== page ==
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PBGC Blog: Retirement Matters

PBGC: A Year in Review

  |   November 18, 2014

With members of Congress, President Gerald R. Ford signed the Employee Retirement Income Security Act(ERISA) of 1974 on Monday, September 2, 1974. ERISA established the Pension Benefit Guaranty Corporation.

On Sept. 2, PBGC celebrated its 40th year of protecting pensions. And yesterday, PBGC released its FY 2014 Annual Report, highlighting the agency's accomplishments and areas for improvement. The review period covers Oct. 1, 2013 through Sept. 30, 2014.

PBGC's deficit increased to $62 billion in FY 2014, up from $36 billion the year before. The deficit increase is largely driven by the declining financial condition of a few multiemployer plans. The deficit in the multiemployer program grew to $42.4 billion, compared with $8.3 billion last year.  This increase is largely due to the fact that several additional multiemployer plans are now expected to run out of money within the next decade. But the single-employer program's deficit saw an improvement and dropped to $19.3 billion, down from $27.4 billion in 2013.

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PBGC will pay retirement benefits for nearly 1,400 current and future retirees at White Rose Inc., an independent food wholesaler based in Carteret, N.J.

The agency is stepping in because White Rose plans to sell its assets in bankruptcy and the pension plan will be abandoned. The company's plan, Third Amended and Restated Di Giorgio Retirement Plan, will end as of Oct. 27, 2014.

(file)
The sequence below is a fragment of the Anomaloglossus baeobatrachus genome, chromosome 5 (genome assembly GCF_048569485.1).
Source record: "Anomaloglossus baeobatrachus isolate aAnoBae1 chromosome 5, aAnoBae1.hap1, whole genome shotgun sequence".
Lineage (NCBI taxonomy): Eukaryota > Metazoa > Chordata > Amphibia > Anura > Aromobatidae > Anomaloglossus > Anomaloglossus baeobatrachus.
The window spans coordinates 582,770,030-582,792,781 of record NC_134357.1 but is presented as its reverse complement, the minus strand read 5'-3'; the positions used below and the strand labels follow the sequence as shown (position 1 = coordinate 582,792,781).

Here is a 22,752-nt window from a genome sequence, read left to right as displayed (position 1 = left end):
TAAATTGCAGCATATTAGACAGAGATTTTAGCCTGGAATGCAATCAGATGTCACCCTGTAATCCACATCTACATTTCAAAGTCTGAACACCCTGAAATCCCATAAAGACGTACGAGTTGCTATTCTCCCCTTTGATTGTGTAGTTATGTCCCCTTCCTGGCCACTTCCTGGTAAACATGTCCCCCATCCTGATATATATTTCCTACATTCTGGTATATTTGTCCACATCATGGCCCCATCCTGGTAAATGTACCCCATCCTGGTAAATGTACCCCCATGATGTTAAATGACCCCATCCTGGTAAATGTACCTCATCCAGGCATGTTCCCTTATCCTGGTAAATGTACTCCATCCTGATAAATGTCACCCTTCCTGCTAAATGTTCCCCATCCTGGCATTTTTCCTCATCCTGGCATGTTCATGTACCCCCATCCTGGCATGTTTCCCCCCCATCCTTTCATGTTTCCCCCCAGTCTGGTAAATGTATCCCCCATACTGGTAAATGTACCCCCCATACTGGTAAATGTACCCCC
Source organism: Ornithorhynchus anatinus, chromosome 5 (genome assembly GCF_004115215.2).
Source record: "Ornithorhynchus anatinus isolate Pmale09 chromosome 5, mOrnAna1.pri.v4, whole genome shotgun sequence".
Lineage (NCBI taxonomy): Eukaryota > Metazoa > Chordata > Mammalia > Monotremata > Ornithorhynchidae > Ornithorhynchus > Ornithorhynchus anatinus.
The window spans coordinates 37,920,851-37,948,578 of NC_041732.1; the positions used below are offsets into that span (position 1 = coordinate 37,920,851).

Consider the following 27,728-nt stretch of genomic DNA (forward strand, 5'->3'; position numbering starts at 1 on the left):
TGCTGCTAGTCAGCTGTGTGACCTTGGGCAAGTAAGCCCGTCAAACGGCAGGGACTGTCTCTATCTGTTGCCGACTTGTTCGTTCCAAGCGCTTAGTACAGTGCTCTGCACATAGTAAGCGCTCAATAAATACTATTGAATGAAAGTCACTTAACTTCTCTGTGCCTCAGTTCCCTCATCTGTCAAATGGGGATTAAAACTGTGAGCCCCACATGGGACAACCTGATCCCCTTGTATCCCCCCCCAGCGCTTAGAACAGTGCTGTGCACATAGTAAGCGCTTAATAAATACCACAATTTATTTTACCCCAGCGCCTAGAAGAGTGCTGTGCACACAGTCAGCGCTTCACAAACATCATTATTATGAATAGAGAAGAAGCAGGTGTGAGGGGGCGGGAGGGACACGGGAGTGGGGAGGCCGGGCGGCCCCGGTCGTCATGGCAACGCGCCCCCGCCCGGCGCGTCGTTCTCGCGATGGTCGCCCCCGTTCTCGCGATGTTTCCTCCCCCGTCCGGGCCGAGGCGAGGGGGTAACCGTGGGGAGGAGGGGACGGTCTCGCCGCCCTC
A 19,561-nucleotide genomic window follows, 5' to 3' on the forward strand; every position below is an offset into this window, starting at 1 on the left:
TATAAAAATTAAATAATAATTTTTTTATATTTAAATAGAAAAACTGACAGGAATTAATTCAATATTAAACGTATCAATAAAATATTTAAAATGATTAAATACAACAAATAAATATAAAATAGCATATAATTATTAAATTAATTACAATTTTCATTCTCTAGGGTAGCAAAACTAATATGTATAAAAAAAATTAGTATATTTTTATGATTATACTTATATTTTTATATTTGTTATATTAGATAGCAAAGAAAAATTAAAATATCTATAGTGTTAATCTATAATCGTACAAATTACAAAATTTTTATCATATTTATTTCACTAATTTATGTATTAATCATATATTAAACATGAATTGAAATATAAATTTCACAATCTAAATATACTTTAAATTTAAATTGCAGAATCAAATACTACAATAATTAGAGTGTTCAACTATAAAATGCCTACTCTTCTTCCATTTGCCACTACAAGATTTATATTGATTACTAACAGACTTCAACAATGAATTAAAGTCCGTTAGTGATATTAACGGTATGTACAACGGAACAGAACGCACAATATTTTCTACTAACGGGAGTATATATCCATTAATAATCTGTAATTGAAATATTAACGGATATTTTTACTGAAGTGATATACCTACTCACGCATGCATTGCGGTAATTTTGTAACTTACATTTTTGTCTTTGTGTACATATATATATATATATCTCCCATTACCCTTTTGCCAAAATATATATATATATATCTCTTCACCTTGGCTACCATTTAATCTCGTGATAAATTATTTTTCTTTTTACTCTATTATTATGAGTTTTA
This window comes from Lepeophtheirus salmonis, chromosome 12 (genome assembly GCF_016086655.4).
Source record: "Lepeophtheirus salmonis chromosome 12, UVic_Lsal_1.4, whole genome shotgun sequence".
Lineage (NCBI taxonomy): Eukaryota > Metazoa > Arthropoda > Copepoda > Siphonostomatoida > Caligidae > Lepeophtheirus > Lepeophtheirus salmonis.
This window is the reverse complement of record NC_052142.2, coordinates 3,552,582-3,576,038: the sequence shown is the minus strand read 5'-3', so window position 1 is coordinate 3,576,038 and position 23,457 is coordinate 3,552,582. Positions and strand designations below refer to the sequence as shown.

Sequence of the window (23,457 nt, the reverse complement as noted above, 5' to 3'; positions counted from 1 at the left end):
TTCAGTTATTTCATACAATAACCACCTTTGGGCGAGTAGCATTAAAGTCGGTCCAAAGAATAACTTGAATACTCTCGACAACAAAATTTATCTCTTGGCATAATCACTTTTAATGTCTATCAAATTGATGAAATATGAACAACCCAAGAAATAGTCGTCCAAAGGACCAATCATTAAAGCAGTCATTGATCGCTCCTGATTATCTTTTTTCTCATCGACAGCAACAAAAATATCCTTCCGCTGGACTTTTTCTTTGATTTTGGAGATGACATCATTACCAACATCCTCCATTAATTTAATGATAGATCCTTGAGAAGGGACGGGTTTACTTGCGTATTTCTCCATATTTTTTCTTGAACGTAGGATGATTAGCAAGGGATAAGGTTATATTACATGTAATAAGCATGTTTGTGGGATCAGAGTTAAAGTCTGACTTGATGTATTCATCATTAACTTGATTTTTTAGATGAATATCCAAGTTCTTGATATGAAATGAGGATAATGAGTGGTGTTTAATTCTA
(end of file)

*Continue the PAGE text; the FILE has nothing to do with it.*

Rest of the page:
PBGC will pay all pension benefits earned by the plan's retirees up to the legal limit of about $59,320 a year for a 65-year-old.

Retirees will continue to get benefits without interruption, and future retirees can apply for benefits as soon as they are eligible.

Employees and retirees who are participants in White Rose's plan will continue to receive benefits from the company until PBGC assumes responsibility.

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ReichholdPBGC will pay retirement benefits for more than 4,500 current and future retirees at Reichhold Inc., a manufacturer of resins used for composites, based in Durham, N.C.

The agency is stepping in because the company plans to sell its assets in bankruptcy and the pension plan will be abandoned. The Reichhold Inc. Retirement Plan will end as of Oct. 17, 2014.

PBGC will pay all pension benefits earned by the plan's retirees up to the legal limit of about $59,320 a year for a 65-year-old.

Retirees will continue to get benefits without interruption, and future retirees can apply for benefits as soon as they are eligible.

Employees and retirees who are participants in the Reichhold plan will continue to receive benefits from the company until PBGC assumes responsibility.

According to PBGC estimates, the plan is 70 percent funded with $228 million in assets to pay $325 million in benefit liabilities. The agency is expected to cover $90 million of the $97 million shortfall.